Commercial Investment Property – Net and Gross Rent Strategies to Improve Property Performance
When acting on behalf of the landlord in leasing commercial or retail property it is essential to understand the rent structures that suit the legal circumstances of the property and also the landlord’s investment plans. So we have net and gross rents to consider and use in our leasing strategies. Which ones do we choose?
Net rents are a useful strategy to recover part or all of the landlord’s property operating costs, but there are several variations of net rent. Gross rents also have a place in the property performance plan.
As the leasing or managing agent it pays for you to understand what rental situation best suits the landlord’s needs and the local laws as they apply to leasing of the premises. Here are some key lease rental differences and variations.
From the outset let’s detail what a gross lease is and why it would be used. A gross lease is that which applies as one basic rental that puts the obligations fully on the landlord to pay for all rates and taxes, insurance, property running costs, and maintenance. The tenant does not pay for these as a direct payment or reimbursement. Logic says that a landlord using a gross rent strategy should ask for a gross rent that offsets and recovers the financial burden of the outgoings normally payable for that tenancy by the tenant under a net rent. A gross rent is therefore higher than a net rent for this very reason. A gross rent is usually a rent that includes a component to the value of outgoings plus a projection for inflation on those outgoings. It is very easy to apply a fixed percentage rent review to a gross lease. The landlord has to take the risk of this process so the calculation of the gross rent has to be carefully considered. A gross lease does not normally require any outgoings reconciliation or adjustment so it is a rent of choice when it comes to property management. Importantly the gross rental number has to be well considered and set at lease negotiation time; if this is not done, the landlord can set a rent that loses them money over time.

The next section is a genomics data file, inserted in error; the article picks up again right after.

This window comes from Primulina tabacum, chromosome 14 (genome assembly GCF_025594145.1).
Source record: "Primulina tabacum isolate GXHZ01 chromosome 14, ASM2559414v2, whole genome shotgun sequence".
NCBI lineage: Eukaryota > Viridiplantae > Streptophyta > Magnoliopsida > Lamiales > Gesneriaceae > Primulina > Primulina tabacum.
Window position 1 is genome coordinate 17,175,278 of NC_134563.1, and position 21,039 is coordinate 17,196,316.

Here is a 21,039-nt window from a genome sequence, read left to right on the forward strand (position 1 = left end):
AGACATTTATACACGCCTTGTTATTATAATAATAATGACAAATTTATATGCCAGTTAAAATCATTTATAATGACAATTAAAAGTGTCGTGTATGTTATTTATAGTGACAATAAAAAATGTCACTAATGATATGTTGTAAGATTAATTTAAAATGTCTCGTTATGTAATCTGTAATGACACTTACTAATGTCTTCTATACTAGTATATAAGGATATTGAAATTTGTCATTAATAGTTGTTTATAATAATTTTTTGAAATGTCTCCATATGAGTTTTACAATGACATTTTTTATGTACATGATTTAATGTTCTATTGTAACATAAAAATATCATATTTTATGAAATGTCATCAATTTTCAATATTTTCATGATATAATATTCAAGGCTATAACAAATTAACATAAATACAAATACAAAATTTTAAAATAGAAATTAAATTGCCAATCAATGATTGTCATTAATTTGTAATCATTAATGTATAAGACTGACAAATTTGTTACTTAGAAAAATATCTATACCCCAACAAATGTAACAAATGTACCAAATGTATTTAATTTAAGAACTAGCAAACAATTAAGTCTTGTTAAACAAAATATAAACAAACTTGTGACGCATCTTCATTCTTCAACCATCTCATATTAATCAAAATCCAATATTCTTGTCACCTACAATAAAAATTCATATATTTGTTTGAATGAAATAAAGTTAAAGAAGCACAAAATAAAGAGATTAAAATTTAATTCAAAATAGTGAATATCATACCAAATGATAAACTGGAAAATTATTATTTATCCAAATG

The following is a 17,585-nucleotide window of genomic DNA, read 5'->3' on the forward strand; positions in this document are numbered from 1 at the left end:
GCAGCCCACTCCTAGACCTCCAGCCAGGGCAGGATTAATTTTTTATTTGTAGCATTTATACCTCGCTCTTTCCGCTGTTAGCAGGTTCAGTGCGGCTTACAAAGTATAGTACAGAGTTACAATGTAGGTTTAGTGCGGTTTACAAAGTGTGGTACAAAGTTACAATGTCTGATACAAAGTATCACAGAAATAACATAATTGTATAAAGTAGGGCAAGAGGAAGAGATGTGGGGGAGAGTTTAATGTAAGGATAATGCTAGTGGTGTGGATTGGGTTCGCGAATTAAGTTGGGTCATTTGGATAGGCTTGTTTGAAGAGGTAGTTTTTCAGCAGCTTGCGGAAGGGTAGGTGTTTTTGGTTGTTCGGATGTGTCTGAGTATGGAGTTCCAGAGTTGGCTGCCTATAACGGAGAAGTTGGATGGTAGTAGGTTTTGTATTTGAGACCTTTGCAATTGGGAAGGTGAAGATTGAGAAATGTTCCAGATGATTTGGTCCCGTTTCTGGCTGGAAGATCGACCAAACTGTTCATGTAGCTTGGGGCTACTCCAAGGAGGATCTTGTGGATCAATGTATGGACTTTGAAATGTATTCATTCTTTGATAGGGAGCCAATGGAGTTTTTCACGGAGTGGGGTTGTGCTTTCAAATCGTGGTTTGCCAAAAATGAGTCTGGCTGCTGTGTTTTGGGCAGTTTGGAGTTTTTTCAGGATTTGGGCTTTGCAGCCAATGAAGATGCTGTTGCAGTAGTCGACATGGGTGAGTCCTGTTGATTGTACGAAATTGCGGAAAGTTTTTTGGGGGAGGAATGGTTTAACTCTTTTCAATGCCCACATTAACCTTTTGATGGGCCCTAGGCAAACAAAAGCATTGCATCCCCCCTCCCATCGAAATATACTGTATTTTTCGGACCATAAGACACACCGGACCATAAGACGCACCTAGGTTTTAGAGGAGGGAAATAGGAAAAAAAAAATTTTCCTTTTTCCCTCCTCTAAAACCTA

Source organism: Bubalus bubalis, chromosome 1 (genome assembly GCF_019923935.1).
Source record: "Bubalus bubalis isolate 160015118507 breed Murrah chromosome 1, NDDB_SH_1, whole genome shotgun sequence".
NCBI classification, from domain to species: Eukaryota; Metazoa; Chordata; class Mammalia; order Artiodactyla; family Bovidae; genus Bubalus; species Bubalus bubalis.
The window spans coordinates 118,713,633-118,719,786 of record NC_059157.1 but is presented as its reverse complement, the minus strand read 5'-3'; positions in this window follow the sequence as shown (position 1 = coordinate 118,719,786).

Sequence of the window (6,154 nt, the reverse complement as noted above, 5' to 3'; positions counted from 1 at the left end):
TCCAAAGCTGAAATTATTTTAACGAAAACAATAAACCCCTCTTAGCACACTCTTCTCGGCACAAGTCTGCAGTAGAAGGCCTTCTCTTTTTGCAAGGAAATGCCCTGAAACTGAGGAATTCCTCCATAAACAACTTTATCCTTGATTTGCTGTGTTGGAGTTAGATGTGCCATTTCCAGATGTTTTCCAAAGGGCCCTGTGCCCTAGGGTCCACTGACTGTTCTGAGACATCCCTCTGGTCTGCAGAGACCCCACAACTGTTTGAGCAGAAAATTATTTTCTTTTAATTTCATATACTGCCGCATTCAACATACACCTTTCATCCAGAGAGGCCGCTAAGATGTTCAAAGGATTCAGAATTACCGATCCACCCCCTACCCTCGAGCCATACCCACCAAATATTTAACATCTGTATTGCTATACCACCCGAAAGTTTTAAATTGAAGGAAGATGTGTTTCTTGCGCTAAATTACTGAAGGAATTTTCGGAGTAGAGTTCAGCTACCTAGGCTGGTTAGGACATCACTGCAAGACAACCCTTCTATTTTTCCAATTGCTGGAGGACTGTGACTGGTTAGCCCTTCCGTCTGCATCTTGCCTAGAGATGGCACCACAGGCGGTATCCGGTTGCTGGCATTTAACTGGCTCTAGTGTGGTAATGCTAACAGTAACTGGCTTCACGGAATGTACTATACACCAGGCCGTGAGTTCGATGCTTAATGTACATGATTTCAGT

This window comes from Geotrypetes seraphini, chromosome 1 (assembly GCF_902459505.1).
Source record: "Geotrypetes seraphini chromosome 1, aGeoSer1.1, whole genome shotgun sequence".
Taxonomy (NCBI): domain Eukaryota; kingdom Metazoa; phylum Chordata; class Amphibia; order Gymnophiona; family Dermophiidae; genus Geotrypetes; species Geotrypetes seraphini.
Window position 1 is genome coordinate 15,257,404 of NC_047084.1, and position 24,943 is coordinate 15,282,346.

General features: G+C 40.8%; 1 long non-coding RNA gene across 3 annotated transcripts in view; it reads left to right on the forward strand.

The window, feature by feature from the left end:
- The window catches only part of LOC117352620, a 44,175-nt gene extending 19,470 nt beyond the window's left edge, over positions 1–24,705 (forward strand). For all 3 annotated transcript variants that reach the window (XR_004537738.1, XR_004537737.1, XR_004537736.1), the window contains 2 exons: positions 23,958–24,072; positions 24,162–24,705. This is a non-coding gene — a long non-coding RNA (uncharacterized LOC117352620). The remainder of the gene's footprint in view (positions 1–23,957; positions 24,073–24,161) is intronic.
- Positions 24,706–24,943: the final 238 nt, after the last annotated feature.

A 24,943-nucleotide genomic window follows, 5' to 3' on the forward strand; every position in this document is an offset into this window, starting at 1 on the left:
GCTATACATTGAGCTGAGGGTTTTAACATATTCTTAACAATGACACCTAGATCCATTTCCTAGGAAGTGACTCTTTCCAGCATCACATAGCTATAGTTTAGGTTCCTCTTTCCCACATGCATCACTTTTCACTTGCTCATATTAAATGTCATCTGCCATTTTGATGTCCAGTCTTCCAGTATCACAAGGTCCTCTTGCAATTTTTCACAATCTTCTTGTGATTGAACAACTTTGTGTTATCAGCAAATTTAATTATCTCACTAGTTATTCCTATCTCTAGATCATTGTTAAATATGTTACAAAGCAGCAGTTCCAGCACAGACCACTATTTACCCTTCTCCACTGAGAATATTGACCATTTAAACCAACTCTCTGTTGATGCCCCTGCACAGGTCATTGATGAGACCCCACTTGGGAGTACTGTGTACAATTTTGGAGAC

Net rent is essentially a rent that is paid by the tenant plus a component of outgoings for the premises that they occupy. The largely forgotten or underutilized fact of net rent is that there are variations. Some tenants (usually the larger ones) will contribute towards rates and taxes only. Other smaller tenants will contribute towards rates and taxes plus insurance; and finally some smaller tenants will contribute towards rates and taxes, insurance, and all building running costs. From a landlord’s viewpoint, the base net rent should be adjusted upwards if the tenant is only paying for some of the outgoings for the premises; in that way the landlord gets back the building operational costs. In the case of outgoings contributions it is necessary that a landlord comply with legislation regards outgoings disclosures, reconciliations, and notices.
So what rent is best? They both are, however the landlord and the property manager should consult on what rent is acceptable for the premises, the market, and the tenant. On that basis a good lease can be created.